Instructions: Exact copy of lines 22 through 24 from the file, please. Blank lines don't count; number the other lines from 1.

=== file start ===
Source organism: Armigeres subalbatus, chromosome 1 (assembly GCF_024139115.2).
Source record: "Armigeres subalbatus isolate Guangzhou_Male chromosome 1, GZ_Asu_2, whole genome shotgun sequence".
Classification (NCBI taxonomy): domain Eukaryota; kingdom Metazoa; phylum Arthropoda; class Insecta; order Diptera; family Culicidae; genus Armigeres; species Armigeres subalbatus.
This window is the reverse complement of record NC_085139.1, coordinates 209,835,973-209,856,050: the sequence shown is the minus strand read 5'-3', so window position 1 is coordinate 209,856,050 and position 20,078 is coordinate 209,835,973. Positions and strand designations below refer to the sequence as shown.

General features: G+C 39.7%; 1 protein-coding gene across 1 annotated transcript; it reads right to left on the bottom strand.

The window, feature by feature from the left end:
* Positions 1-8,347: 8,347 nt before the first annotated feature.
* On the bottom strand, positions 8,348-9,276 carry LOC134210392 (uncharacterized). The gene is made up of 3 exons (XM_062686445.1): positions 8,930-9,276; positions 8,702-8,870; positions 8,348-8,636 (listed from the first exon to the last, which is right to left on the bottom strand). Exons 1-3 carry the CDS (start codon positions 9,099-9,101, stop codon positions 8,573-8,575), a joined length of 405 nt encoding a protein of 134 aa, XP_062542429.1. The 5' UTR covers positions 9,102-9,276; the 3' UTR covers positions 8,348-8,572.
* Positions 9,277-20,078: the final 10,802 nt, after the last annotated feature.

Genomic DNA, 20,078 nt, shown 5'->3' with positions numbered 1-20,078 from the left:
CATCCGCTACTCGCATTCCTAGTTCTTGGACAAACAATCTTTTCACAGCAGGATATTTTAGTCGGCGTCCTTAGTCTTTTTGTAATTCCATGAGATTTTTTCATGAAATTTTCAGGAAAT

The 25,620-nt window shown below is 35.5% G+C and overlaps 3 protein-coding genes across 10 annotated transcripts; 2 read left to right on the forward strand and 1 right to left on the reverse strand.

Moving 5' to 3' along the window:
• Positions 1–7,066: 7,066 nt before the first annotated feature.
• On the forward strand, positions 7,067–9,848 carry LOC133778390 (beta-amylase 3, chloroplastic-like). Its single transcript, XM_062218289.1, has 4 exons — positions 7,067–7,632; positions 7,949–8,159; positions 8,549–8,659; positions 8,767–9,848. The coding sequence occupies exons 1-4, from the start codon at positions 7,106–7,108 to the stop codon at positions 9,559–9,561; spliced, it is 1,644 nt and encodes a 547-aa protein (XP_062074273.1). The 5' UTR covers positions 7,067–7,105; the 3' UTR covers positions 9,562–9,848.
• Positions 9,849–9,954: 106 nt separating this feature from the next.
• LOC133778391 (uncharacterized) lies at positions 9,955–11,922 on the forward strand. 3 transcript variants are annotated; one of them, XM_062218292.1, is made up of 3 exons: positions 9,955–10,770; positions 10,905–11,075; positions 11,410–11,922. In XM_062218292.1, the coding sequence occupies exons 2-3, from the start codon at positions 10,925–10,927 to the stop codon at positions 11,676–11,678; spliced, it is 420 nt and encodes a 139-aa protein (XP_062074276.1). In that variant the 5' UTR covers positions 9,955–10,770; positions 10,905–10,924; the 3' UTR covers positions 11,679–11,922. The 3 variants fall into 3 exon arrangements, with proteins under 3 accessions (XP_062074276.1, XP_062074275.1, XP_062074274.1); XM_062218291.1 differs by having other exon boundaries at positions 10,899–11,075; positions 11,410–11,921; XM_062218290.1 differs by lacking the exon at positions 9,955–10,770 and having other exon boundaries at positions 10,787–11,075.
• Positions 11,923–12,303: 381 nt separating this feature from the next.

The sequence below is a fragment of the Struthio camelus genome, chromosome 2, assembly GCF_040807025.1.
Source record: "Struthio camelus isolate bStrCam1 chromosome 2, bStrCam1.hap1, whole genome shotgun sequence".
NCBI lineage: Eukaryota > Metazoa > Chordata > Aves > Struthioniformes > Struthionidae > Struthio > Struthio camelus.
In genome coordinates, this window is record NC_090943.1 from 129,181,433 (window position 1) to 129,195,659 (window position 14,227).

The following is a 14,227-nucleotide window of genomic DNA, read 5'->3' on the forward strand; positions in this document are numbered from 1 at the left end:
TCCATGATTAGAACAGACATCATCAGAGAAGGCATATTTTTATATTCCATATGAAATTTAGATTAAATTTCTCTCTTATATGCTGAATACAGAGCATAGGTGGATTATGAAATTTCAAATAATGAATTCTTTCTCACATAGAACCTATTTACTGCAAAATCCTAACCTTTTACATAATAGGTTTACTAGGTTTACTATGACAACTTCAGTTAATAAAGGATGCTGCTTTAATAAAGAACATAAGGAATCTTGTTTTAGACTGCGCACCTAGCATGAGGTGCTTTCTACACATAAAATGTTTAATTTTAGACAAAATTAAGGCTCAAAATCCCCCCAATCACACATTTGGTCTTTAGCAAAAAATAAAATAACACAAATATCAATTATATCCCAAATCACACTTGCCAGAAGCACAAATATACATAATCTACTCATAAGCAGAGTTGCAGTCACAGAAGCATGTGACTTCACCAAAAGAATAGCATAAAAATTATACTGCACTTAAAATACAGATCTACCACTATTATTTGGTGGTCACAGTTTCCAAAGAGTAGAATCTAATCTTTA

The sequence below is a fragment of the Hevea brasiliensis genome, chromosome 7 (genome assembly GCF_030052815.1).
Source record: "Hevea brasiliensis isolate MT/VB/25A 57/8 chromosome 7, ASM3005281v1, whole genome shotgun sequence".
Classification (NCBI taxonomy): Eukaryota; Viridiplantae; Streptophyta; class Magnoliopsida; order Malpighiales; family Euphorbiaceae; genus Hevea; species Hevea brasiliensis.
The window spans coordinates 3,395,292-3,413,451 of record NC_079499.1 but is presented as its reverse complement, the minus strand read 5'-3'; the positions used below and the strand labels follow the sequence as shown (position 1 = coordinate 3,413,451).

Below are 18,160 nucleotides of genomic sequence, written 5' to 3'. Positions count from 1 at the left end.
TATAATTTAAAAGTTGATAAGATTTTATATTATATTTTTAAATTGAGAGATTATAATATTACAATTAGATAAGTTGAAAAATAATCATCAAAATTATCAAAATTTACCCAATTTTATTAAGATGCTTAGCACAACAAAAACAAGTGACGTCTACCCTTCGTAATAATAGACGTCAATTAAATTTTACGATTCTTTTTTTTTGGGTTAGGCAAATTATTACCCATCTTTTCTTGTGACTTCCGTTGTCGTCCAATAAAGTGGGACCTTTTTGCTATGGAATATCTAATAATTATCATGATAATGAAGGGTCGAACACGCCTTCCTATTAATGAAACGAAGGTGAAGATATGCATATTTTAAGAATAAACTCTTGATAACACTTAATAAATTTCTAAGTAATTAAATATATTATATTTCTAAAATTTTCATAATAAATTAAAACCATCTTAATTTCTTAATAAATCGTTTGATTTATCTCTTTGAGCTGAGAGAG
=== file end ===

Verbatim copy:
In genome coordinates, this window is record NC_090943.1 from 129,181,433 (window position 1) to 129,195,659 (window position 14,227).

The following is a 14,227-nucleotide window of genomic DNA, read 5'->3' on the forward strand; positions in this document are numbered from 1 at the left end:
TCCATGATTAGAACAGACATCATCAGAGAAGGCATATTTTTATATTCCATATGAAATTTAGATTAAATTTCTCTCTTATATGCTGAATACAGAGCATAGGTGGATTATGAAATTTCAAATAATGAATTCTTTCTCACATAGAACCTATTTACTGCAAAATCCTAACCTTTTACATAATAGGTTTACTAGGTTTACTATGACAACTTCAGTTAATAAAGGATGCTGCTTTAATAAAGAACATAAGGAATCTTGTTTTAGACTGCGCACCTAGCATGAGGTGCTTTCTACACATAAAATGTTTAATTTTAGACAAAATTAAGGCTCAAAATCCCCCCAATCACACATTTGGTCTTTAGCAAAAAATAAAATAACACAAATATCAATTATATCCCAAATCACACTTGCCAGAAGCACAAATATACATAATCTACTCATAAGCAGAGTTGCAGTCACAGAAGCATGTGACTTCACCAAAAGAATAGCATAAAAATTATACTGCACTTAAAATACAGATCTACCACTATTATTTGGTGGTCACAGTTTCCAAAGAGTAGAATCTAATCTTTA